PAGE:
Homework 03

Problem 1: NAND

Extend propositional formulas with NAND operator, denoted $\barwedge$ and defined by

    x \barwedge y = \lnot (x \land y)

Show that for each propositional formula $F$ there exists an equivalent formula that uses $\barwedge$ as the only operator.

Problem 2: Satisfiability-Preserving Transformation to CNF

Your goal here is to prove key steps in transformation of a formula containing $\land,\lor,\lnot$ to equisatisfiable CNF formula. The key transformation steps that introduce fresh variables for formula subtrees can be summarized as follows:

    F\ \ \leadsto\ \ (p_i \leftrightarrow (q \land r)) \land subst(\{q \land r \mapsto p_i\},F) \\
    F\ \ \leadsto\ \ (p_i \leftrightarrow (q \lor r)) \land subst(\{q \lor r \mapsto p_i\},F) \\
    F\ \ \leadsto\ \ (p_i \leftrightarrow (\lnot q)) \land subst(\{(\lnot q) \mapsto p_i\},F) \\

Note that each introduced equivalence, such as, $(p_i \leftrightarrow (q \land r))$ can generate several clauses. Suppose now that $F$ is in negation-normal form. Show that we can replace some of these equivalences with implications. Write the new transformation rules and prove that they produce equisatisfiable formulas.

Problem 3: Equivalence Preserving Transformation to CNF

Prove that there is no polynomial-time algorithm for transforming a propositional formula into an equivalent formula in conjunctive normal form. You do not need to use any deep results of complexity theory.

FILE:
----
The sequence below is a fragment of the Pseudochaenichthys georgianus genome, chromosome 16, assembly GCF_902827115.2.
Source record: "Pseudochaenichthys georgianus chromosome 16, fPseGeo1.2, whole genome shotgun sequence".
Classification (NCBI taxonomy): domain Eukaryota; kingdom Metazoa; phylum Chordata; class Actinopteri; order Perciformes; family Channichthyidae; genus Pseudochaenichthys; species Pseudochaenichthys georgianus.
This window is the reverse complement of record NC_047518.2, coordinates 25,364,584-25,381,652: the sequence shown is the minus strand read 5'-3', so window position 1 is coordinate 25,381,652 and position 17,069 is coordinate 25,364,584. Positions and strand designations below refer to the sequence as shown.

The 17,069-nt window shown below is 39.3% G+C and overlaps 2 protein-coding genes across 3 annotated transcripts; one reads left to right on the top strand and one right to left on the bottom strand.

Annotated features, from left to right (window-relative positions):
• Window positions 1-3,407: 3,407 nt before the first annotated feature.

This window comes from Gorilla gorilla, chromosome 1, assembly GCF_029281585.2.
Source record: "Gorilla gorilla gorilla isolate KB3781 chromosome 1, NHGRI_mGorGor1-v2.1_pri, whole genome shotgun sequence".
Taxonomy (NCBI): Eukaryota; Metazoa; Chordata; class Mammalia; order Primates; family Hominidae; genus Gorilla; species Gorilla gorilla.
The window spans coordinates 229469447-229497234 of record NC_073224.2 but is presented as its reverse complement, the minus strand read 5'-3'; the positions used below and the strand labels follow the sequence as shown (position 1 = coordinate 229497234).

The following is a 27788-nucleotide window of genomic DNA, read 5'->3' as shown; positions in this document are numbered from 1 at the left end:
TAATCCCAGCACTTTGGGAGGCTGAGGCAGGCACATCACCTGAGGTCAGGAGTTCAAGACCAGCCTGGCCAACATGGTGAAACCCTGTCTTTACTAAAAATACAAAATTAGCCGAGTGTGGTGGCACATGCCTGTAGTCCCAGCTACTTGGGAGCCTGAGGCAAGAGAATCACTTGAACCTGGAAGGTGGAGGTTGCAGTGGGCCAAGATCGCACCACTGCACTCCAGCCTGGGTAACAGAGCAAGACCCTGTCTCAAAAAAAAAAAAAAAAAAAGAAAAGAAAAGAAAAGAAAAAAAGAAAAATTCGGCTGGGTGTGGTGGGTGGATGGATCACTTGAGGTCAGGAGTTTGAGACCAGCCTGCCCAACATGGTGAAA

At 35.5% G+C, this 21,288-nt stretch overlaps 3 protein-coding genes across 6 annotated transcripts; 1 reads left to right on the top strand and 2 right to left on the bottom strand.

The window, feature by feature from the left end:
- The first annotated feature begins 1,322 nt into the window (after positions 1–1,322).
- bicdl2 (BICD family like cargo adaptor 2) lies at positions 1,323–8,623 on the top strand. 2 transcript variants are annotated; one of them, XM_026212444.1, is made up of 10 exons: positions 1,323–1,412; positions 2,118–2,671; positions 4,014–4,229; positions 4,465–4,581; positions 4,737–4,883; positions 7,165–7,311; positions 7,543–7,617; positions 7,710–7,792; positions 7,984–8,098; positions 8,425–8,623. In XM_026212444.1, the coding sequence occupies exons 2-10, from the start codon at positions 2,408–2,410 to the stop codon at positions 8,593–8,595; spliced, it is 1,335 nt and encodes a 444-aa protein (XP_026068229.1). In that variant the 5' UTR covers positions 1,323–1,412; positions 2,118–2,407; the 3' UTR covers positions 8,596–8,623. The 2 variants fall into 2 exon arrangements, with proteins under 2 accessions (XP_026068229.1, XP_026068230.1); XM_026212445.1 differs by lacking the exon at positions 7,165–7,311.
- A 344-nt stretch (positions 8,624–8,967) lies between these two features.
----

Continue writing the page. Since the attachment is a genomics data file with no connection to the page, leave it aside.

Specifically, prove that there exists an infinite family of formulas $F_1, F_2,\ldots$ such that for each $n$, every algorithm that transforms $F_n$ to CNF needs exponential time. (Note that it is not enough to prove that one particular algorithm will take exponential time, you need to prove that every algorithm would need exponential time.)

Problem 4: Verification Condition Generator using Symbolic Execution

Build a verification condition generator based on forward symbolic execution, extending Problem 4 from homework02 and using the description of Forward Symbolic Execution from lecture05.

You do not need to parse program text, you can simply generate test cases by writing syntax trees.

Your verification condition generator should work in the presence of loops, assuming that the program is annotated with loop invariants expressed as 'assert' statements written before the loop.

Connect your program to a theorem prover to prove the verification conditions. You can